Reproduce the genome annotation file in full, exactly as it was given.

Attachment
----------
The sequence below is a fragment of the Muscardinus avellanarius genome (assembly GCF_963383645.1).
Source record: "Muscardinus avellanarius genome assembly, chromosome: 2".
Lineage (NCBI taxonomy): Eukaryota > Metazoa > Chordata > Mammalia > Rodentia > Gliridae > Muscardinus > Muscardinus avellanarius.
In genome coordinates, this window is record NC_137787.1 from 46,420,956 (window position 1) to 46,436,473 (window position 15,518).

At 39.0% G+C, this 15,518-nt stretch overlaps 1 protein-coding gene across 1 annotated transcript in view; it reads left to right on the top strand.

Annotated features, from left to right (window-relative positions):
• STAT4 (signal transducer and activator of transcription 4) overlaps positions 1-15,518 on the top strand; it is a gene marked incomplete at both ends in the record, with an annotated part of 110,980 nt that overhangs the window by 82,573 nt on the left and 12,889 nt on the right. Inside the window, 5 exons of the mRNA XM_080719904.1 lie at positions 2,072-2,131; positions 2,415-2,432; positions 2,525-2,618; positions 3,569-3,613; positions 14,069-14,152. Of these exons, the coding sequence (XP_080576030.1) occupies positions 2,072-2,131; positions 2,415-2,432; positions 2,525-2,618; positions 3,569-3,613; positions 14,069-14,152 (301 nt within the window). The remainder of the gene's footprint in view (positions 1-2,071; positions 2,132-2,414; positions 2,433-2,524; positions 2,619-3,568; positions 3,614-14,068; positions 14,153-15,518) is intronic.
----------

The sequence below is a fragment of the Muscardinus avellanarius genome (assembly GCF_963383645.1).
Source record: "Muscardinus avellanarius genome assembly, chromosome: 2".
Lineage (NCBI taxonomy): Eukaryota > Metazoa > Chordata > Mammalia > Rodentia > Gliridae > Muscardinus > Muscardinus avellanarius.
In genome coordinates, this window is record NC_137787.1 from 46,420,956 (window position 1) to 46,436,473 (window position 15,518).

At 39.0% G+C, this 15,518-nt stretch overlaps 1 protein-coding gene across 1 annotated transcript in view; it reads left to right on the top strand.

Annotated features, from left to right (window-relative positions):
• STAT4 (signal transducer and activator of transcription 4) overlaps positions 1-15,518 on the top strand; it is a gene marked incomplete at both ends in the record, with an annotated part of 110,980 nt that overhangs the window by 82,573 nt on the left and 12,889 nt on the right. Inside the window, 5 exons of the mRNA XM_080719904.1 lie at positions 2,072-2,131; positions 2,415-2,432; positions 2,525-2,618; positions 3,569-3,613; positions 14,069-14,152. Of these exons, the coding sequence (XP_080576030.1) occupies positions 2,072-2,131; positions 2,415-2,432; positions 2,525-2,618; positions 3,569-3,613; positions 14,069-14,152 (301 nt within the window). The remainder of the gene's footprint in view (positions 1-2,071; positions 2,132-2,414; positions 2,433-2,524; positions 2,619-3,568; positions 3,614-14,068; positions 14,153-15,518) is intronic.